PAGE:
In their description of what they mean by concepts of evidence, Gott and Duggan (1995a) emphasize that the concepts do not refer to the skill of, for instance, taking measurements, but to the decisions that have to be made about what measurements to take, how to take them and how many. This shows that concepts of evidence contain cognitive as well as metacognitive components. These concepts can be used to make this attitude operational: they can be used as tools to guard or ensure the quality of scientific inquiries (Roberts and Gott 2002). Ensuring the quality of scientific inquiries is precisely what open-ended research projects in Dutch biology education need.
From these concepts, we have derived a set of requirements or criteria for any inquiry. In order to apply the set of criteria to the situation of Dutch biology education, some adaptation was necessary. To be useful in Dutch biology education, they should fit all or at least most of the types of student inquiries in biology. One type of inquiry that is common in Dutch biology education, but seems to be lacking in the approach of Gott et al. (n.d.), is the descriptive study of, for instance, an ecosystem or the behaviour of animals in a zoo. Application of the criteria should therefore not be restricted to hypothesis testing investigations, but should also cover the design and evaluation of descriptive studies. Therefore, we have attempted to formulate the criteria in such a way that descriptive studies as well as hypothesis testing investigations are included. The result is a set of 23 criteria (see Table 1), not all of which will be applicable to every inquiry, but in our opinion every inquiry can be evaluated with a subset.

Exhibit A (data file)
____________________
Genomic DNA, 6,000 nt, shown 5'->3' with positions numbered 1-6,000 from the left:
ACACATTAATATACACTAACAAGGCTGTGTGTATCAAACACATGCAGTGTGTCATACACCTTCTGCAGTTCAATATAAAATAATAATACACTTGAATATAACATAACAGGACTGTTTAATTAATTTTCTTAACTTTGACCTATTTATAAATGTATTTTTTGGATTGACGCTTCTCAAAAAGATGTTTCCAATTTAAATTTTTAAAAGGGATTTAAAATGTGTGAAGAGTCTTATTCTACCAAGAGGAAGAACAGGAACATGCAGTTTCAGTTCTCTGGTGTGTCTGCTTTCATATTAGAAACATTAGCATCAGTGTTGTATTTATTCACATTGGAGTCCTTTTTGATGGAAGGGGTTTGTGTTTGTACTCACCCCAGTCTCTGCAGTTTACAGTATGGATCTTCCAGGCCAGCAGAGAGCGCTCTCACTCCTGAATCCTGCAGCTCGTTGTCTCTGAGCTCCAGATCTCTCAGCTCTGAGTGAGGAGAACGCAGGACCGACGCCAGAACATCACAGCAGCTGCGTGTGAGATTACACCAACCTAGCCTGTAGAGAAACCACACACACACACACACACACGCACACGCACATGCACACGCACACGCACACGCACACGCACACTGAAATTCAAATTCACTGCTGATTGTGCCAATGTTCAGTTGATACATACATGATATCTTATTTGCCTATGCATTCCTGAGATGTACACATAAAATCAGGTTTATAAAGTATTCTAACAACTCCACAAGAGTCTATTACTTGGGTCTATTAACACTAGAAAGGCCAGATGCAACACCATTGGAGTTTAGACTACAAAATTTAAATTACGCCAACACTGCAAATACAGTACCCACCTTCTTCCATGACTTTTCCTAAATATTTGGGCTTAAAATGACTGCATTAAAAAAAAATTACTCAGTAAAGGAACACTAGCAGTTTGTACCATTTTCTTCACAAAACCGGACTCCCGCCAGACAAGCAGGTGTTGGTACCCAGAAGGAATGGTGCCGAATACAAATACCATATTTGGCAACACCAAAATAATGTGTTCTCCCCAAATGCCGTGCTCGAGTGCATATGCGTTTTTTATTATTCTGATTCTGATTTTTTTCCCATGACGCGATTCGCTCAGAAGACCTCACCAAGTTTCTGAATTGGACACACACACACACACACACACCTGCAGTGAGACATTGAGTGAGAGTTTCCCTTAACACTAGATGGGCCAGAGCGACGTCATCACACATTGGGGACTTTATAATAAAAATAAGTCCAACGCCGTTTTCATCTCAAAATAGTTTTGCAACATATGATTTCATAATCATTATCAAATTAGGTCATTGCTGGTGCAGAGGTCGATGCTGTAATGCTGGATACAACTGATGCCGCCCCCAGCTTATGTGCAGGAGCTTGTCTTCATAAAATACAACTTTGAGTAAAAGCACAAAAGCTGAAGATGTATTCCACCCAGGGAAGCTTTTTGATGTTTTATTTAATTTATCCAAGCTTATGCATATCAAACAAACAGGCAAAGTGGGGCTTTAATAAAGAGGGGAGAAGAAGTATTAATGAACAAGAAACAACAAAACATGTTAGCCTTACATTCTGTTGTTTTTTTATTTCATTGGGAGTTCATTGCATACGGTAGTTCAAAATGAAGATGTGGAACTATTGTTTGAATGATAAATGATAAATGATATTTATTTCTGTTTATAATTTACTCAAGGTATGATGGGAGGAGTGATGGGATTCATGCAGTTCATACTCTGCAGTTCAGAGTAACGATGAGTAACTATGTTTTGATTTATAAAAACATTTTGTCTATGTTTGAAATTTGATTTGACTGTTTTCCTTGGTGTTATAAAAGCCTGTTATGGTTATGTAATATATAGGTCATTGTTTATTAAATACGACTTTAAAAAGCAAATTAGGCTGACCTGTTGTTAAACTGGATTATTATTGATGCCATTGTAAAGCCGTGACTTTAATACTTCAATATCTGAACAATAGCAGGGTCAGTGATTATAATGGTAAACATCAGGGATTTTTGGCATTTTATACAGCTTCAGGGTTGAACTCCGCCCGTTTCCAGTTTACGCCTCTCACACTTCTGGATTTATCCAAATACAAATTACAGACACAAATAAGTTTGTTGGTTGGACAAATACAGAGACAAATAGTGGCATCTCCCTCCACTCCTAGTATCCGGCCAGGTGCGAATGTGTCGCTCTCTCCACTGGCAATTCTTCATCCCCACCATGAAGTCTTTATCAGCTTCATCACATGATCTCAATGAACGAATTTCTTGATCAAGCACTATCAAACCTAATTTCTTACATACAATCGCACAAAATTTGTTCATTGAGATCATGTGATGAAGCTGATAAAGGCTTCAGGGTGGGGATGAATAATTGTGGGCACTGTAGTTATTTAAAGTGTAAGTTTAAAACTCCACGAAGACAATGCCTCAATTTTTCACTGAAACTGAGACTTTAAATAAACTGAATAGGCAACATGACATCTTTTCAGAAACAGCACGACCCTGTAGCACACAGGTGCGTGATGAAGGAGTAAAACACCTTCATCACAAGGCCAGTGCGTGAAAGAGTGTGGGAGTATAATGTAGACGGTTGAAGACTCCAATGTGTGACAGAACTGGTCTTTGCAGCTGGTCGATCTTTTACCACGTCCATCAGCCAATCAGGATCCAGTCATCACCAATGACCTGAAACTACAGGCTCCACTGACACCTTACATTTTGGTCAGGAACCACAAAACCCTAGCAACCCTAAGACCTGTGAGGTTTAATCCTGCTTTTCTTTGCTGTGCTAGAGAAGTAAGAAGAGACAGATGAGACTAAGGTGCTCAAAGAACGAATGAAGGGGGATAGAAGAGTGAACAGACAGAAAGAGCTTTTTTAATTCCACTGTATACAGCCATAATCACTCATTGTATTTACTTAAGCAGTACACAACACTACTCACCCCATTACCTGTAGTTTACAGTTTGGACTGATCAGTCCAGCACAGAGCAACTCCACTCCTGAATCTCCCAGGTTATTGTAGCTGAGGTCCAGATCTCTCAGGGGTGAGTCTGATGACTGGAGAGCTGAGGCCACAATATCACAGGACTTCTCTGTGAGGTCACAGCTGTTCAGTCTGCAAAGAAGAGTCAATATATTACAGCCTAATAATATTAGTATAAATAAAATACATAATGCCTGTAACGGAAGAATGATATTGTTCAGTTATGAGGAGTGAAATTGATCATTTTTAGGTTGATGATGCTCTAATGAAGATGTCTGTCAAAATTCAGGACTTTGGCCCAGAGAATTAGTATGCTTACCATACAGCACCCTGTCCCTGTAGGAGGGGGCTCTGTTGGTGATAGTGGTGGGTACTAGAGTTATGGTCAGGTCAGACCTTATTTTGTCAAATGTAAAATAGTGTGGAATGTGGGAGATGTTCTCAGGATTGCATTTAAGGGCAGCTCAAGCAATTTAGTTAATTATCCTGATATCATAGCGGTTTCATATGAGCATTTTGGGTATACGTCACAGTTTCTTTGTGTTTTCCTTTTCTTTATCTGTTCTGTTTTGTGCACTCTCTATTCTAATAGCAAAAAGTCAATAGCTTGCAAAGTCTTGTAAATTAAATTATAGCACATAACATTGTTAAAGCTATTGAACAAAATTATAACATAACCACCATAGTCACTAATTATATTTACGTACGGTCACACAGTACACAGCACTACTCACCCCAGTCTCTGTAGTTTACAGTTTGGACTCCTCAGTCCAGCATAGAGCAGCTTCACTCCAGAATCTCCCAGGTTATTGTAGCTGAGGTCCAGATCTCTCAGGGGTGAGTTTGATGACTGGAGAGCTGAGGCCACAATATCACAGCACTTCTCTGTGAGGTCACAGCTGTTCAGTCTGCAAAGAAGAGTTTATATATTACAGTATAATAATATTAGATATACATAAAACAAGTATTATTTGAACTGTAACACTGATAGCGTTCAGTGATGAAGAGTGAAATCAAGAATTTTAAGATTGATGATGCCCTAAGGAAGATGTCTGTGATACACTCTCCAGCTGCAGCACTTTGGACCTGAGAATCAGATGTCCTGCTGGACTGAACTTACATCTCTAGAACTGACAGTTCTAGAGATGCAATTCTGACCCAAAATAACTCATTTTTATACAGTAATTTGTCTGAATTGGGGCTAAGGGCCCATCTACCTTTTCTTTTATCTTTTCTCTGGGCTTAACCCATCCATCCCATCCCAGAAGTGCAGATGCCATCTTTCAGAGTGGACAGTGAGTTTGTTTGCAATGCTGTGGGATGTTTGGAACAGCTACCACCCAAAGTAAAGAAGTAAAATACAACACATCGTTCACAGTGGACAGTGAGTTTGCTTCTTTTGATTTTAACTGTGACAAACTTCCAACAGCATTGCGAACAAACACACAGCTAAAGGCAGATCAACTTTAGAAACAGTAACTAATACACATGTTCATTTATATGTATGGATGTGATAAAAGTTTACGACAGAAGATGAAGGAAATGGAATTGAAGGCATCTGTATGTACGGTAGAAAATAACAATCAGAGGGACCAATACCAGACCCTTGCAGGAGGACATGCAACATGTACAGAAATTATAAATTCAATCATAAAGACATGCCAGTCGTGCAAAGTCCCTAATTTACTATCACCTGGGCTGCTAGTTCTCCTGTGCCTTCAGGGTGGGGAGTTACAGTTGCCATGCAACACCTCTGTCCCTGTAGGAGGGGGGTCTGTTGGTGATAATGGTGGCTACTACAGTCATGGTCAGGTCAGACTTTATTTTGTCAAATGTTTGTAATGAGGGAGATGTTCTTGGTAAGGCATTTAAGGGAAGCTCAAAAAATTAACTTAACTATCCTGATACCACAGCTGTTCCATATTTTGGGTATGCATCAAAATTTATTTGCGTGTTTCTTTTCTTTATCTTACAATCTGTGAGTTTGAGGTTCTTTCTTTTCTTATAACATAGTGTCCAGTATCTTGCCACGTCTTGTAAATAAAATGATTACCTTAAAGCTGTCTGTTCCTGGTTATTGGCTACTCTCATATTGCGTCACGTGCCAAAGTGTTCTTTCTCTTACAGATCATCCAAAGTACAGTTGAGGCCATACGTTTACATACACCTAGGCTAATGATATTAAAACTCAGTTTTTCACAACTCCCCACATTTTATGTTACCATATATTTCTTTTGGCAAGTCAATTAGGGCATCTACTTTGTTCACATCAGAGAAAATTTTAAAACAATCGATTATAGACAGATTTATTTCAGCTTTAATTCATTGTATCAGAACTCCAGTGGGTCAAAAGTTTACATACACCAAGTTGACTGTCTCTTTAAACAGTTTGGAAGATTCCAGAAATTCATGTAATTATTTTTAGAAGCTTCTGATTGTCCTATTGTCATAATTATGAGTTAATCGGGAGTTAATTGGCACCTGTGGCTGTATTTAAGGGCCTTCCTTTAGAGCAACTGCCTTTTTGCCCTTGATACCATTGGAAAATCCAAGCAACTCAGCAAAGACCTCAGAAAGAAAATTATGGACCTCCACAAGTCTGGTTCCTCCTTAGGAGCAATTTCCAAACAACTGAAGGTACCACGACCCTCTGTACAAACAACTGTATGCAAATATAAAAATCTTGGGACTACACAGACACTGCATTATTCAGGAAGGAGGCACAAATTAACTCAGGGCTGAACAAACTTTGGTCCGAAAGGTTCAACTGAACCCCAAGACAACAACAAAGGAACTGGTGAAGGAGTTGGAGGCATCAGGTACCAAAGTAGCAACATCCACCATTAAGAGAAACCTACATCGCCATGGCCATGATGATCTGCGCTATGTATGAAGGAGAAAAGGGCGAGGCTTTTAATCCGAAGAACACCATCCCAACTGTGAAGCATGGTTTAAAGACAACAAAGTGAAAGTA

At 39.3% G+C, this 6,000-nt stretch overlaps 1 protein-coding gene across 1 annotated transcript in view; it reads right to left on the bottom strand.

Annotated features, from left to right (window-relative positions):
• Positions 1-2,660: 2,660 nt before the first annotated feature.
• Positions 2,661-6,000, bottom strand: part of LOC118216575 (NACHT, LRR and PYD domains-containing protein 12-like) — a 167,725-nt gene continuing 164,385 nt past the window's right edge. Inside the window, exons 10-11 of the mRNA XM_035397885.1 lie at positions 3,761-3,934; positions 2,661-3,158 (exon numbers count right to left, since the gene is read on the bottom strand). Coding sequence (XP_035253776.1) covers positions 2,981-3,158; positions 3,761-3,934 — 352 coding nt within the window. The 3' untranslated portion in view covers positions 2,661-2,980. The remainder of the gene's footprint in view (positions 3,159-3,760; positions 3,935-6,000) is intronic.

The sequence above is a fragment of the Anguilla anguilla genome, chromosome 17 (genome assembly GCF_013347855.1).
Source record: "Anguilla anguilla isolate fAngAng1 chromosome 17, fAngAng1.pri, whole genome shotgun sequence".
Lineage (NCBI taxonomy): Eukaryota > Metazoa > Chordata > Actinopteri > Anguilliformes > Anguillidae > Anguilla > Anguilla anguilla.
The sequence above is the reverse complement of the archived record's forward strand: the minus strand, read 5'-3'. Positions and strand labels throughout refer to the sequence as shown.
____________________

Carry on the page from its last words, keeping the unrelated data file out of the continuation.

Developing Procedural Understanding
Recognizing that criteria for the quality of investigations exist may be the first step in the understanding of evidence, but a strategy should be added to get students to learn it. The sociocultural perspective of apprenticeship (Collins et al. 1989; Lave 1997) provides a basis for such a strategy. In science, meanings and explanations and theories are negotiated within the scientific community. In science education, this is not different (e.g. Mortimer and Scott 2003). Students will have to interact verbally with each other to develop understanding of the criteria. As previously cited, Bailin (2002) stresses that it is the adherence to criteria which is at the centre of thinking critically, and is at the centre of ensuring quality of investigations. Therefore, if students learn to ensure the quality of their investigations, we assume the following components will play a role:
They should learn about criteria for the quality of investigations and determine how these criteria should be applied in an investigation.
They should apply these criteria in their own investigations; after all, they should learn to do ‘good’ investigations and that requires carrying out investigations themselves.
After carrying out an investigation, they should be able to evaluate whether the criteria have been applied correctly. In other words: they should be able to reflect on their investigations and judge whether it was good enough.